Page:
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Atlanta’s near top as relocation destination

When it comes to Americans on the move, Atlanta is one of the top three choices for relocation.

So says Updater, a venture-backed company that created an much-used app catering to people who are moving. Only Washington, D.C. and Dallas have drawn more people who were changing cities this year, according to the company.

Last year, Census Bureau data showed Atlanta was the fourth most popular city for relocation.

Being a top choice is a key sign of a successful economy, said Mike Carnathan, director of research at the Atlanta Regional Commission. “People follow jobs. So, if the job market is booming, then you will have population growth as well.”

Atlanta has added 60,800 jobs during the past year, while the jobless rate in October was just 3.4 percent, according to the state Labor Department.

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Atlanta has long benefited from having home prices that were lower than many big cities. But that advantage has been slowly ebbing the past few years. Atlanta home prices have been rising faster than average incomes.

Most transfers to Atlanta are coming from more expensive cities, but not all, said Chris Burns, Atlanta-based senior vice president of Lincoln Property Company, a national firm that manages 40 properties around Atlanta.

“You are definitely paying a premium if you are moving from Chattanooga to Atlanta,” Burns said, “but not as much as the premium you pay moving to Boston or New York.”

Another step away from affordability came Tuesday with release of the S&P CoreLogic Case-Shiller Index, which showed the average cost of a home in metro Atlanta up 5.7 percent over 2017.

That’s twice as much as the increase in median pay.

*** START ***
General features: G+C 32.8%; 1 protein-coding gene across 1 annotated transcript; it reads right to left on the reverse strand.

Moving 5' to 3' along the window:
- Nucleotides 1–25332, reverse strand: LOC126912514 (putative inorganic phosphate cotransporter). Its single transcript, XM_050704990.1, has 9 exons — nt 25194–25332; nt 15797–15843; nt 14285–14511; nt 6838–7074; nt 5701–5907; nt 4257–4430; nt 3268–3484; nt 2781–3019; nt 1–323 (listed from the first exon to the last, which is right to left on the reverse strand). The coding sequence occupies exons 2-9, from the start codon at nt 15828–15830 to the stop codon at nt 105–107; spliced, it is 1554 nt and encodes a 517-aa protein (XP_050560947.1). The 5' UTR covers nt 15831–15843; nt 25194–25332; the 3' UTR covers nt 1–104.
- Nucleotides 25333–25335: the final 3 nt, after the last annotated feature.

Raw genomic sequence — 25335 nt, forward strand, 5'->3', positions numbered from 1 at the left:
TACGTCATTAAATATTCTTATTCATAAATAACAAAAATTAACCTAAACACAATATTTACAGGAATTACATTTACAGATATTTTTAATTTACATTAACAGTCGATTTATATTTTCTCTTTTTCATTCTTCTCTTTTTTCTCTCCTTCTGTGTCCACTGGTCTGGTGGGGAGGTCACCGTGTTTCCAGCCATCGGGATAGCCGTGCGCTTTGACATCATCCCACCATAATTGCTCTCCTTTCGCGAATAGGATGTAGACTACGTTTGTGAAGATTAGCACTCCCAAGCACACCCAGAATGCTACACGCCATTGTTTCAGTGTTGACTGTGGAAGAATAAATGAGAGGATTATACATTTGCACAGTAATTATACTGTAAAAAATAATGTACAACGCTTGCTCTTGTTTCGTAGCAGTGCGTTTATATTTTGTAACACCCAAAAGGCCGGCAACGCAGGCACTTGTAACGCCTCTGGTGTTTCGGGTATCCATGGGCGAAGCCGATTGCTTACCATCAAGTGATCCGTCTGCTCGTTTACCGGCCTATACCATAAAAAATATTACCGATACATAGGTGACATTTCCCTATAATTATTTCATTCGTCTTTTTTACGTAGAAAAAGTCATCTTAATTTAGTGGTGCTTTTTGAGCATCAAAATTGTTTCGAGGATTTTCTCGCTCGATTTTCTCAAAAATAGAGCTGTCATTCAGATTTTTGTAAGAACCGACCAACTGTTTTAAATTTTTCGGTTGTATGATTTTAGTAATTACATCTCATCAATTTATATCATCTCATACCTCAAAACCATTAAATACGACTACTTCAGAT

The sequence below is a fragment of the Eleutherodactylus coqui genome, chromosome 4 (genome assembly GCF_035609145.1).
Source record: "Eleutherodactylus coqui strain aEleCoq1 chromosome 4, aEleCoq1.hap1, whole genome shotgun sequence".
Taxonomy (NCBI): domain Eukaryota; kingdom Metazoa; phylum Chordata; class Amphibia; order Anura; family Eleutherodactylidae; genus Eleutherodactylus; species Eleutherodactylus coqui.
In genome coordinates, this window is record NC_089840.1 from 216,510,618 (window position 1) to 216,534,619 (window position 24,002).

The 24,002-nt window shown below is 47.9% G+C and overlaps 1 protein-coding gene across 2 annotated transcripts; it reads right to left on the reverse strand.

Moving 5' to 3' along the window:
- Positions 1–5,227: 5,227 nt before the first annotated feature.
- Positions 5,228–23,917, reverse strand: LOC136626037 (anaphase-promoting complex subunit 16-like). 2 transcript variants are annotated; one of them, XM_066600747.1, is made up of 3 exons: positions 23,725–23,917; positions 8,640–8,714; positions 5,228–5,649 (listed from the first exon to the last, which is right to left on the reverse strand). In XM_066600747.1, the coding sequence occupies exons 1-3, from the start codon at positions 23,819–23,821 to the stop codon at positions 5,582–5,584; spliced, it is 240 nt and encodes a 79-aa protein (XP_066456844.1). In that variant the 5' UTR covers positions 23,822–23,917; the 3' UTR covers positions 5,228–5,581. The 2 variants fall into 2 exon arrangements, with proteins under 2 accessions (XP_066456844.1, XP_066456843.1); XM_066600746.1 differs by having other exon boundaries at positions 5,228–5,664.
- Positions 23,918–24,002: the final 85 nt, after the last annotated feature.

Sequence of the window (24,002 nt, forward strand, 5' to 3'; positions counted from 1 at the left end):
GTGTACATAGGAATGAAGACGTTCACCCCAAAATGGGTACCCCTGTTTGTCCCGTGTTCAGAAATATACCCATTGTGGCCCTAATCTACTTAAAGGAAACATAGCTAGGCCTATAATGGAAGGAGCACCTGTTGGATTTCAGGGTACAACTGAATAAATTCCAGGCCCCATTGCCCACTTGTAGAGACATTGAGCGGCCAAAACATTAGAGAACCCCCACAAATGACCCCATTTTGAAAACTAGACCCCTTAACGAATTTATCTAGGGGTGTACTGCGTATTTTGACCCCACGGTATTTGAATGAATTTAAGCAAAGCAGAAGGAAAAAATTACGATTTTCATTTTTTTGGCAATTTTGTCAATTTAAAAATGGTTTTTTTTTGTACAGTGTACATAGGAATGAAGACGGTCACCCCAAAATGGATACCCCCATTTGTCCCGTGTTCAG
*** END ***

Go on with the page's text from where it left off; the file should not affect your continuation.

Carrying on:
If that trend continues, it could spell trouble, Carnathan said. “If we don’t so something about affordability of housing, that will become a problem for Atlanta’s growth.”

Many of the new arrivals to the city are young professionals, early in their careers and looking for a “starter” home. Unfortunately for them, the Atlanta price increases are worst at the lower end of the market, said Christa Huffstickler, chief executive of Engel & Völkers. 

There are not just enough homes listed for sale at prices that a first-time buyer might be able to afford – which means potential buyers bid against each other, she said. “We are seeing many months’ supply in the higher price points. There’s a shortage in the lower price points.”

The competition for houses drives up prices, she said.

And those who don’t buy and decide to rent contribute to rents rising, as well.

Atlanta’s average rents are up 4.5 percent from a year ago, according to RealPage, a research and data company that tracks real estate. That is the sixth-fastest jump among major markets, according to the Texas-based firm.

Median pay in Atlanta is up only 2.6 percent over last year, according to Glassdoor, which tracks jobs and incomes.

Top moving destinations, 2018

1. Washington, D.C.

2. Dallas

3. Atlanta

4. New York City

5. Los Angeles

6. Seattle

7. Houston

8. Chicago

9. Phoenix

10. San Francisco

11. Denver

12. Portland

13. Minneapolis

14. Tampa

15. Austin

Source: Updater

Home price increases in past year*

Las Vegas: 13.5 percent

San Francisco: 9.9 percent

Seattle: 8.4 percent

Denver: 7.4 percent

Phoenix: 7.2 percent

Tampa: 6.7 percent

Detroit: 6.3 percent

Minneapolis: 6.0 percent

Atlanta: 5.7 percent

Average, top 20 metros: 5.1 percent

Source: S&P Corelogic Case-Shiller Index

*Not counting new homes

Source of most moves to Atlanta, 2018

1. Athens

2. Charlotte

3. Decatur

4. Nashville

5. Columbus

6. Savannah

7. Augusta

8. Birmingham

9. Jacksonville

10. College Park

Source: U-Haul

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